261 F.2d 406
Louis LOBATO, Appellant,
PAY LESS DRUG STORES, Inc., a corporation; Abe B. Cohen, James L. Grady, Charles Finke, and Burt Rosenburg, Appellees.
United States Court of Appeals Tenth Circuit.
November 17, 1958.
Avelino V. Gutierrez, Albuquerque, N. M. (R. J. Matteucci, Albuquerque, N. M., was with him on the brief), for appellant.
John B. Tittmann, Albuquerque, N. M. (W. A. Keleher and A. H. McLeod, Albuquerque, N. M., were with him on the brief), for appellees, Pay Less Drug Stores, Inc. and Burt Rosenburg.
Peter Gallagher and Dale B. Walker, Albuquerque, N. M., were on the brief for appellees, Abe B. Cohen, James L. Grady and Charles Finke.
Before BRATTON, Chief Judge, and HUXMAN and LEWIS, Circuit Judges.
BRATTON, Chief Judge.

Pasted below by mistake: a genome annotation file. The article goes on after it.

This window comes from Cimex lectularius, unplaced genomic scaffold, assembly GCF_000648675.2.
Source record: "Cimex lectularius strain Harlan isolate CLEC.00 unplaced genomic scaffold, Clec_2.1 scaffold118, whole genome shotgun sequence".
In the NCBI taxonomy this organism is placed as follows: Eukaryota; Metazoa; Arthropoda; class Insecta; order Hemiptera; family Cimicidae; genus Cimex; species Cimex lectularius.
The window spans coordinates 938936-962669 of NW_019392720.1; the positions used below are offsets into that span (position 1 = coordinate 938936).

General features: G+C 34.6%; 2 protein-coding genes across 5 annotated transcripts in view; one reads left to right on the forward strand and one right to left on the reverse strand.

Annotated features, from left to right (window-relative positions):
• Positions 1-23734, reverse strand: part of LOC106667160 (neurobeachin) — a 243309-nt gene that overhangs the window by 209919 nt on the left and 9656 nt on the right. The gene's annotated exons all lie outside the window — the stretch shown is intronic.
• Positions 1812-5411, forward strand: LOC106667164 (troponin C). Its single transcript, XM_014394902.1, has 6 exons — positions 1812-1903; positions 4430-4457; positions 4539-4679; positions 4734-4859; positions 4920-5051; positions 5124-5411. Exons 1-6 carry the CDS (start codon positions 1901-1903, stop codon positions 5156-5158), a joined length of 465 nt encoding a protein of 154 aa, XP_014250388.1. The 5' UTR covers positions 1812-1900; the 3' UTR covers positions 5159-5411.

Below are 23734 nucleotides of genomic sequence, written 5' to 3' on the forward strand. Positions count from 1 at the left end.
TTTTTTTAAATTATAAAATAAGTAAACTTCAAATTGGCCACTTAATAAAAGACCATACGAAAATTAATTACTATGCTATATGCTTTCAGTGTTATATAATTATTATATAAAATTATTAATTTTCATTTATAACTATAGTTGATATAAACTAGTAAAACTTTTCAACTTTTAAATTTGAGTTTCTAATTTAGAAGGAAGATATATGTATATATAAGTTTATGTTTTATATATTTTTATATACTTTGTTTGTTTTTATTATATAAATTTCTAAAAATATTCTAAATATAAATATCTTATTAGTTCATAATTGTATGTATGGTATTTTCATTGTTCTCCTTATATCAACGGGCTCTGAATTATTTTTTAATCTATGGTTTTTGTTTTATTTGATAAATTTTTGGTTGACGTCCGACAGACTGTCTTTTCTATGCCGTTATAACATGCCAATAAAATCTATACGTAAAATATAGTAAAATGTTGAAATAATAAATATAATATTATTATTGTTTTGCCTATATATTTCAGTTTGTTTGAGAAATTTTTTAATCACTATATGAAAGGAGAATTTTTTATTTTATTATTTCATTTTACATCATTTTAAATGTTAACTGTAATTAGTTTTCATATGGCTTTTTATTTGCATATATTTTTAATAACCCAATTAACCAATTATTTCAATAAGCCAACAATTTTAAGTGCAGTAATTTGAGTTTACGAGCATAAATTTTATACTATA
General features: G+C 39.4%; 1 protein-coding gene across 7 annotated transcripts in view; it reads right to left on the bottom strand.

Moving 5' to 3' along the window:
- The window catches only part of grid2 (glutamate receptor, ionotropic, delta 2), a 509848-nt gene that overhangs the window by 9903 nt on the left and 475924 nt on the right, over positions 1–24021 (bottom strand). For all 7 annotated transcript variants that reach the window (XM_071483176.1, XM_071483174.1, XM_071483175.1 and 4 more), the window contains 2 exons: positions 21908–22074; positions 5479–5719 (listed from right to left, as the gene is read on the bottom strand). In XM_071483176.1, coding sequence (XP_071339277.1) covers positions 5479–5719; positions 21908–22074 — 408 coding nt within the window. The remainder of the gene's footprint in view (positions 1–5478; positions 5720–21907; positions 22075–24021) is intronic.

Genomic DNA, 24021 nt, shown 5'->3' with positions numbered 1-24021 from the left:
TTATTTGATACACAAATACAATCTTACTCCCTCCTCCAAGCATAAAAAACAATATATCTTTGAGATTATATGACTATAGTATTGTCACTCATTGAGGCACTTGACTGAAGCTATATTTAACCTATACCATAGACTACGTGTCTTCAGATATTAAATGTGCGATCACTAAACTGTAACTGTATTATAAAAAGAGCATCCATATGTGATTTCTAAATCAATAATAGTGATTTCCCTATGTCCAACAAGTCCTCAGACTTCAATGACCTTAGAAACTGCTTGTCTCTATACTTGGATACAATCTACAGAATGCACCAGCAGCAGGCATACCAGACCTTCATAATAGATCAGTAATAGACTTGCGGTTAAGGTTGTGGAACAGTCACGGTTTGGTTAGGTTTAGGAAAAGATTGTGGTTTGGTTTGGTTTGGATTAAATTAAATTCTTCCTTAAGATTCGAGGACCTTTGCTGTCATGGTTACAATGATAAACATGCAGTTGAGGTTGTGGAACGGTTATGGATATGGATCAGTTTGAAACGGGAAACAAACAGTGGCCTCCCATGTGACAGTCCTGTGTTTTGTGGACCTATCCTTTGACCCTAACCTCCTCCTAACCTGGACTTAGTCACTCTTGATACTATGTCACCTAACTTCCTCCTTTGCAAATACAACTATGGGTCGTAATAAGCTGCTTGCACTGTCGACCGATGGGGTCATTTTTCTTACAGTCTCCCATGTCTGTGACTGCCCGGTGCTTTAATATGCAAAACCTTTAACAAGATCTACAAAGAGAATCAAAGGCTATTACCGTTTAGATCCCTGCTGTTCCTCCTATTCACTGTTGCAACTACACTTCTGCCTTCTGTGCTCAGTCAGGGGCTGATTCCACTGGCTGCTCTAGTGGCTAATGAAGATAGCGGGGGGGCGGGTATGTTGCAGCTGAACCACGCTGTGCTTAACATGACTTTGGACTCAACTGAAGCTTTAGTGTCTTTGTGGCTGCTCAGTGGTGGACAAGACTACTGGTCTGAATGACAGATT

Louis Lobato instituted this action in the District Court of Valencia County, New Mexico, against Pay Less Drug Stores, Inc., a corporation, Abe B. Cohen, James L. Grady, Charles Finke, and Burt Rosenburg, to recover damages for personal injury. The complaint was in two causes of action. Negligence was pleaded in the first cause of action and breach of implied warranty in the second. It was alleged in the first cause of action that plaintiff was a resident of Valencia County; that the corporate defendant owned and operated a drug store in Albuquerque, New Mexico; and that the remaining defendants resided in Bernalillo County, New Mexico. It was further alleged that the defendant Cohen was president of the corporate defendant; that the defendant Grady was manager of the drug store; that the defendant Finke was manager of the department in the drug store where bicycles were sold; and that the defendant Rosenburg was an employee in such department. It was further alleged that the defendants sold and delivered to plaintiff a certain bicycle; that the defendants and their agents and employees assembled the bicycle in a negligent manner; that they negligently failed to examine, inspect, and test the bicycle before it was sold to plaintiff; that they negligently represented to plaintiff that the bicycle was safe and suitable for ordinary use; that while plaintiff was riding the bicycle, it vibrated suddenly and violently, the front wheel disengaged from the frame, and plaintiff fell to the pavement and sustained personal injury; and that the breakdown of the bicycle was due to the negligent manner in which it was assembled. The allegations contained in the first cause of action in the complaint were expressly incorporated by reference into the second cause of action. In addition, it was alleged in such second cause of action that plaintiff expressly or by implication made known to the defendants that he wanted the bicycle for ordinary use in riding it; that plaintiff relied upon the skill and judgment of the defendants that the bicycle was fit for such use; that by virtue of such facts, the defendants warranted the bicycle to be reasonably fit for such purpose when in fact it was unfit therefor; that the bicycle was purchased by description; that the defendants dealt in bicycles of such description; and that by virtue of the facts, defendants warranted the bicycle to be of merchantable quality.